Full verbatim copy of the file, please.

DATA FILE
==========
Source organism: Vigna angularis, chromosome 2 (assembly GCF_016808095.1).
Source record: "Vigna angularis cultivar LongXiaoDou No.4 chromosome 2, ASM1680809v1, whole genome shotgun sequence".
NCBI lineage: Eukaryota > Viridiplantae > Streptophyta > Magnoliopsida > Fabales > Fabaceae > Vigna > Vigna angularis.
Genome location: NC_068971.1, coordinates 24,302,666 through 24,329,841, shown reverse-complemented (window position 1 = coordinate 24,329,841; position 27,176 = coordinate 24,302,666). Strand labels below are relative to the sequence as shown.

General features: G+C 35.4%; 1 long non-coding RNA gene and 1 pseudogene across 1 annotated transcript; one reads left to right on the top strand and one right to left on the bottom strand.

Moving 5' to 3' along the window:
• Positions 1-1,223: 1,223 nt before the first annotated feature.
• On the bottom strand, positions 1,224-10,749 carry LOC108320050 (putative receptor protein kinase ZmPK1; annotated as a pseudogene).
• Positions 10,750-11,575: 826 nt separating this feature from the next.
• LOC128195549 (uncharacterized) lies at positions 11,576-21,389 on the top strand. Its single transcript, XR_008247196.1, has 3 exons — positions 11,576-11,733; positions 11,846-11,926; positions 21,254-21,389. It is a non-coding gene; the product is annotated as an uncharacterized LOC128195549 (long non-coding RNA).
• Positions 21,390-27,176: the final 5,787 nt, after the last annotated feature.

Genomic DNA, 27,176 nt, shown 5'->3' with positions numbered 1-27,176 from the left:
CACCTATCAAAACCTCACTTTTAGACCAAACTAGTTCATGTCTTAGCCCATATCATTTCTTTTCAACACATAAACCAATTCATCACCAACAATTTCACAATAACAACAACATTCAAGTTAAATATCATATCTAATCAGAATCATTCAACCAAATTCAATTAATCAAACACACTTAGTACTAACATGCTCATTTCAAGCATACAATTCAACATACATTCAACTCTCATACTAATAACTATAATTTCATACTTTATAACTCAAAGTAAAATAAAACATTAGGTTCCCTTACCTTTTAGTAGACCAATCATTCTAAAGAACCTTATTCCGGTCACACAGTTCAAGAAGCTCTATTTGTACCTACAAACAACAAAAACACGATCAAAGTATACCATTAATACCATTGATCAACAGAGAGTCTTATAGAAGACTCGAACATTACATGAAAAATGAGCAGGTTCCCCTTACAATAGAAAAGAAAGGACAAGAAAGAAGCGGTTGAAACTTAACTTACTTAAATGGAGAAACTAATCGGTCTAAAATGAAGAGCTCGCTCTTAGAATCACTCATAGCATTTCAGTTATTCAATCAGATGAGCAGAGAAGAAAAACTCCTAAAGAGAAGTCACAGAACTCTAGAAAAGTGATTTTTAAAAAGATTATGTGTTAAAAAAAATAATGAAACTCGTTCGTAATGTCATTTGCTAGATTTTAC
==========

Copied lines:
Source organism: Vigna angularis, chromosome 2 (assembly GCF_016808095.1).
Source record: "Vigna angularis cultivar LongXiaoDou No.4 chromosome 2, ASM1680809v1, whole genome shotgun sequence".
NCBI lineage: Eukaryota > Viridiplantae > Streptophyta > Magnoliopsida > Fabales > Fabaceae > Vigna > Vigna angularis.
Genome location: NC_068971.1, coordinates 24,302,666 through 24,329,841, shown reverse-complemented (window position 1 = coordinate 24,329,841; position 27,176 = coordinate 24,302,666). Strand labels below are relative to the sequence as shown.

General features: G+C 35.4%; 1 long non-coding RNA gene and 1 pseudogene across 1 annotated transcript; one reads left to right on the top strand and one right to left on the bottom strand.

Moving 5' to 3' along the window:
• Positions 1-1,223: 1,223 nt before the first annotated feature.
• On the bottom strand, positions 1,224-10,749 carry LOC108320050 (putative receptor protein kinase ZmPK1; annotated as a pseudogene).
• Positions 10,750-11,575: 826 nt separating this feature from the next.
• LOC128195549 (uncharacterized) lies at positions 11,576-21,389 on the top strand. Its single transcript, XR_008247196.1, has 3 exons — positions 11,576-11,733; positions 11,846-11,926; positions 21,254-21,389. It is a non-coding gene; the product is annotated as an uncharacterized LOC128195549 (long non-coding RNA).
• Positions 21,390-27,176: the final 5,787 nt, after the last annotated feature.

Genomic DNA, 27,176 nt, shown 5'->3' with positions numbered 1-27,176 from the left:
CACCTATCAAAACCTCACTTTTAGACCAAACTAGTTCATGTCTTAGCCCATATCATTTCTTTTCAACACATAAACCAATTCATCACCAACAATTTCACAATAACAACAACATTCAAGTTAAATATCATATCTAATCAGAATCATTCAACCAAATTCAATTAATCAAACACACTTAGTACTAACATGCTCATTTCAAGCATACAATTCAACATACATTCAACTCTCATACTAATAACTATAATTTCATACTTTATAACTCAAAGTAAAATAAAACATTAGGTTCCCTTACCTTTTAGTAGACCAATCATTCTAAAGAACCTTATTCCGGTCACACAGTTCAAGAAGCTCTATTTGTACCTACAAACAACAAAAACACGATCAAAGTATACCATTAATACCATTGATCAACAGAGAGTCTTATAGAAGACTCGAACATTACATGAAAAATGAGCAGGTTCCCCTTACAATAGAAAAGAAAGGACAAGAAAGAAGCGGTTGAAACTTAACTTACTTAAATGGAGAAACTAATCGGTCTAAAATGAAGAGCTCGCTCTTAGAATCACTCATAGCATTTCAGTTATTCAATCAGATGAGCAGAGAAGAAAAACTCCTAAAGAGAAGTCACAGAACTCTAGAAAAGTGATTTTTAAAAAGATTATGTGTTAAAAAAAATAATGAAACTCGTTCGTAATGTCATTTGCTAGATTTTAC